Denmark’s first solo exhibition with artist, writer and filmmaker Roee Rosen (b. in Rehovot, 1963) presents the series Vladimir’s Night (2011-2014) along with the films Tse/Out (2010) and The Dust Channel (2016), which attracted a great deal of attention at documenta 14. The exhibition satirically highlights fetishism and power and creates a polemic space for current political questions.
Vladimir’s Night (2011–14) is an album of thirty-nine gouaches and verse that evolves around fetishism and power in satirical fashion while inspired by e.g. the underground tradition of the unofficial Moscow artists of the 1960s and 1970ssuch as albums by Kabakov and Pivovarov. The work is a hybrid of a children book, a gory martyrdom and a twisted political treatise in which the protagonist Vladimir (Putin) is both a young child and a political leader. He is surrounded by animated objects and absurd scenarios. It all starts as a cheerful visual fable, but slowly slips into a violent and grotesque narrative about power and torture. Vladimir’s Night was supposedly created by Maxim Komar-Myshkin, a pseudonym for Russian poet Efim Poplavsky (1978–2011) who emigrated to Tel Aviv in the early 2000s. His fiction extends to include the artists collective he supposedly founded, the Buried Alive Group, whose videos and manifesto are also featured in the exhibition.
The film The Dust Channel (2016) forms the final chapter in a series based on Komar-Myshkin’s artistic life. The film is an operetta with a Russian libretto about purification in all its forms taking place in a bourgeois Israeli family whose fear of dirt, dust and any foreign matter results in an almost perverted devotion to household appliances. Rosen plays on the connection between dust and sand by incorporating the Israeli desert, where political refugees are detained and the fear of foreigners flourishes. The prison is called Holot, the Hebrew word for sand. An absurd and politically incisive fiction, The Dust Channel creates a polemic space for addressing current societal issues.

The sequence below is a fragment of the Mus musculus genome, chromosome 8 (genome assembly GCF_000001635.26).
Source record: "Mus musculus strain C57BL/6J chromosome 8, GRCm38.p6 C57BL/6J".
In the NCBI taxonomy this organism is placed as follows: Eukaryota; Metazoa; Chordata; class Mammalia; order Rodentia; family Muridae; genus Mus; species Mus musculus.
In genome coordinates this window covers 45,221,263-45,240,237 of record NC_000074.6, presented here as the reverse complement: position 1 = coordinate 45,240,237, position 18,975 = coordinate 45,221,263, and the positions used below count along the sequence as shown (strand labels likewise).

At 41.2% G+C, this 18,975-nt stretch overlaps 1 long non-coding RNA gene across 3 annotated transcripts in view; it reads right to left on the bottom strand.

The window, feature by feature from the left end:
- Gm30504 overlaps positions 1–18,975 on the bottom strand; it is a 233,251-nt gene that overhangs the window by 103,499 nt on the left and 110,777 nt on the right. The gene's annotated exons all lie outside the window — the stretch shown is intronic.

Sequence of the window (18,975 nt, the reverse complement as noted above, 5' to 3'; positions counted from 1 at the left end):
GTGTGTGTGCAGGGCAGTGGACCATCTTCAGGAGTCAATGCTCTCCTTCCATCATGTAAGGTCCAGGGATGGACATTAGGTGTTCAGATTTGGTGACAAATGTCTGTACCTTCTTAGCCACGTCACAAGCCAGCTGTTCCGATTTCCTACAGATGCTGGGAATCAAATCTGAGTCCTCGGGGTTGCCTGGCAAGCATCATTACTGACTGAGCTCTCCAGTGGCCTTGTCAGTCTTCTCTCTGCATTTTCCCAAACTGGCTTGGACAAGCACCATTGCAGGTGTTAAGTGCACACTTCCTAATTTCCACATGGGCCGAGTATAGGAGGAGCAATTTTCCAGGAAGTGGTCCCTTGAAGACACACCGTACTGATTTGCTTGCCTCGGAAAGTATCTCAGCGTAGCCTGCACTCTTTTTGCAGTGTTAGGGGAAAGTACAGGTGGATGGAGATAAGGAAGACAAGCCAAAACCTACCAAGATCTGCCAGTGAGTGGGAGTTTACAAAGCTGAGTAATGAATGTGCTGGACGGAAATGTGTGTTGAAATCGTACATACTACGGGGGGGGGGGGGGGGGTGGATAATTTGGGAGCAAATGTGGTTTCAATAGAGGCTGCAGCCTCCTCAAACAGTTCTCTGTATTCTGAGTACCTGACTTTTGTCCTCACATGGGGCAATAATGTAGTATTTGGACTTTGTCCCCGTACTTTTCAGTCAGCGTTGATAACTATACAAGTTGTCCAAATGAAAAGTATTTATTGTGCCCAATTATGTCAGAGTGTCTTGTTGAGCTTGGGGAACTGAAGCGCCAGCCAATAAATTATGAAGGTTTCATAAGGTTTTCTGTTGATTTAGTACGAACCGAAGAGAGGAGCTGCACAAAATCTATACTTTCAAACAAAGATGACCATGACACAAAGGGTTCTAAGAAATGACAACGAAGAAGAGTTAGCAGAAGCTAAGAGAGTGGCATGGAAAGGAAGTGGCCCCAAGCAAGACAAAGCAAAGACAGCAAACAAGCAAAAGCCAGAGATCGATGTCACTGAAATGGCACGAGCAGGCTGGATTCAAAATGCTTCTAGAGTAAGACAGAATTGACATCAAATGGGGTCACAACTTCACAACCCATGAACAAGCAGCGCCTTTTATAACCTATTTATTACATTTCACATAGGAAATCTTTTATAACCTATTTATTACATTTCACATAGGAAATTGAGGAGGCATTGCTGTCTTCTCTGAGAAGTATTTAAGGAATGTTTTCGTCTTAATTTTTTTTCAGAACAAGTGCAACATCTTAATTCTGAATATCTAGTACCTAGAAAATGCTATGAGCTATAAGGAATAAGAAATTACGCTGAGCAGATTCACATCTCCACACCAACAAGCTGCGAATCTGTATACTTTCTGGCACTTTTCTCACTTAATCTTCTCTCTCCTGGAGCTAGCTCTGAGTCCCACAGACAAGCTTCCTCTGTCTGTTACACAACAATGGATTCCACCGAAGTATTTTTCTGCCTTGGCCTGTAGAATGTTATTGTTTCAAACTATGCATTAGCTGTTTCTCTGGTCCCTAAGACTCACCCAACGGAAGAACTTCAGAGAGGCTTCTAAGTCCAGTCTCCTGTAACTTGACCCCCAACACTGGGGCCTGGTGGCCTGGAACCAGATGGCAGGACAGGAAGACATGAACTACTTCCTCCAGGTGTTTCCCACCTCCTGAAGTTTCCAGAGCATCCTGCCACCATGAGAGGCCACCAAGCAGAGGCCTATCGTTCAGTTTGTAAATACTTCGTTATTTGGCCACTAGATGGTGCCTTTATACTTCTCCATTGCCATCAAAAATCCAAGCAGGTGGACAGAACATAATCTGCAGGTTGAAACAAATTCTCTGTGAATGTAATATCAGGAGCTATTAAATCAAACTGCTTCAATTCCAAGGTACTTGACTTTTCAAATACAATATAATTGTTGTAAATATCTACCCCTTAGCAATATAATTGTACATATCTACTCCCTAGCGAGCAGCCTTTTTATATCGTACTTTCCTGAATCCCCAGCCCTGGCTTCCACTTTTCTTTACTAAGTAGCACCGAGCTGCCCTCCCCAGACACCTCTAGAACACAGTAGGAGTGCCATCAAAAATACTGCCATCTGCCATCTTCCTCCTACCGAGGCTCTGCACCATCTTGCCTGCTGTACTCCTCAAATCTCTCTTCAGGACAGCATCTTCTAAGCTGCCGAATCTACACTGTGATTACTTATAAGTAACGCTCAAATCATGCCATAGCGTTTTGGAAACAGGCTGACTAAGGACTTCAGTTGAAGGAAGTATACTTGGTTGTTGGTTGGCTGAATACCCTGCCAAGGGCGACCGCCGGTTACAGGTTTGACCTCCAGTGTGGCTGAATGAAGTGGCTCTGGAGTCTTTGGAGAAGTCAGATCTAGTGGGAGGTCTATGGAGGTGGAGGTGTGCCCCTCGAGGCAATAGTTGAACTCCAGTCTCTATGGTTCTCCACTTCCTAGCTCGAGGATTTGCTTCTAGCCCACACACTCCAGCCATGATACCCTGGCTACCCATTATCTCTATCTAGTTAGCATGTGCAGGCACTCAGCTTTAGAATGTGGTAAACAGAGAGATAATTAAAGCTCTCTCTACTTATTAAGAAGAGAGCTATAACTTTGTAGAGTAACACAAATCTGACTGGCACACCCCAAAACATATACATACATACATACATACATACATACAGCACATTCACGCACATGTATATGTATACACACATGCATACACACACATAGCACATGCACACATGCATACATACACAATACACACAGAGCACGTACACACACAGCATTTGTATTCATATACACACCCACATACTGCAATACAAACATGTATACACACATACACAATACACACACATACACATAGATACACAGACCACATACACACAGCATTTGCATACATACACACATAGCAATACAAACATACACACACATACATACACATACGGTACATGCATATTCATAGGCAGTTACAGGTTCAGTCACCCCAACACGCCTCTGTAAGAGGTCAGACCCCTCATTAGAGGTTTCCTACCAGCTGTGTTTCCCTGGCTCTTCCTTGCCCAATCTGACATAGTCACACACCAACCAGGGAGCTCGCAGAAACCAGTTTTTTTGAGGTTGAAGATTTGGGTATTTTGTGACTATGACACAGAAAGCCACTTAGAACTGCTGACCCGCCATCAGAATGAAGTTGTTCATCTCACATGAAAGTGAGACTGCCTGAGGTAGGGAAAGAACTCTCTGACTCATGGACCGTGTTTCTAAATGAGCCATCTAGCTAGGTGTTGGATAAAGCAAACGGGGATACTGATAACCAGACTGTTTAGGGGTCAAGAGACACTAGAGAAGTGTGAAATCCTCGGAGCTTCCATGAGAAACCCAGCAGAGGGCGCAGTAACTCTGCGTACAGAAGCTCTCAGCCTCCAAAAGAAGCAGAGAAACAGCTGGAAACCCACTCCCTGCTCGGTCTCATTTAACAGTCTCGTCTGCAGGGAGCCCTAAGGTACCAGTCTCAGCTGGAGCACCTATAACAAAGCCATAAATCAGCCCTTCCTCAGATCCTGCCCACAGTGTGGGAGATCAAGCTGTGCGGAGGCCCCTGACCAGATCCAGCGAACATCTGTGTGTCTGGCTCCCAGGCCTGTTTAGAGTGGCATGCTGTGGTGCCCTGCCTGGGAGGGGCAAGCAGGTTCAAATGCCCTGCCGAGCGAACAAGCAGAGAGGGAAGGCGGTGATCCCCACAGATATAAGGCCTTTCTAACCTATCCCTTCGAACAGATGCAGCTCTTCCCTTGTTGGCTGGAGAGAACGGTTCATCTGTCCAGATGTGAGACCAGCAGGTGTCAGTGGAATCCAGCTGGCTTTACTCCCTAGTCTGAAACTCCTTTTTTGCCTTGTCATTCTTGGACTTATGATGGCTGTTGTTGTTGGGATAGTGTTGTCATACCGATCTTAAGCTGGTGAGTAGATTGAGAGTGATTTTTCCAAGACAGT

The exhibition also includes a film screening event in November 2019, presenting the film Tse / Out (2010). Tse deals with politics, exorcism and the expulsion of demons. Once again we find Rosen’s work taking a turn during the course of the narrative, which starts with a kind of documentary interviews on politics that slowly turn into a talk about BDSM and go on to become a scene of dominance and submission. Set in a living room, the scene shows the submissive part virtually spitting out political statements previously spoken by Avigdor Lieberman, one of the most extreme right-wing politicians in Israel. The film concludes with an absurd and satirical folk song that links up political and sexual oppression.
Roee Rosen (b. 1963) is an artist, writer and filmmaker as well as a critical voice in his native Israel. His practice focuses on power, forms of desire, and structural violence. Rosen has created an artistic universe that undermines normative hegemonies, using fiction and satire as he merges Israeli and global politics with myths and historical references. Using a variety of fictional characters and iconographic motifs, Rosen draws on – and transforms – historical avant-garde and popular media, political propaganda and classic fairy tales for children. Roee Rosen is a professor at both HaMidrasha College of Art, Kfar-Saba and the Bezalel Art Academy of Arts and Design, Jerusalem.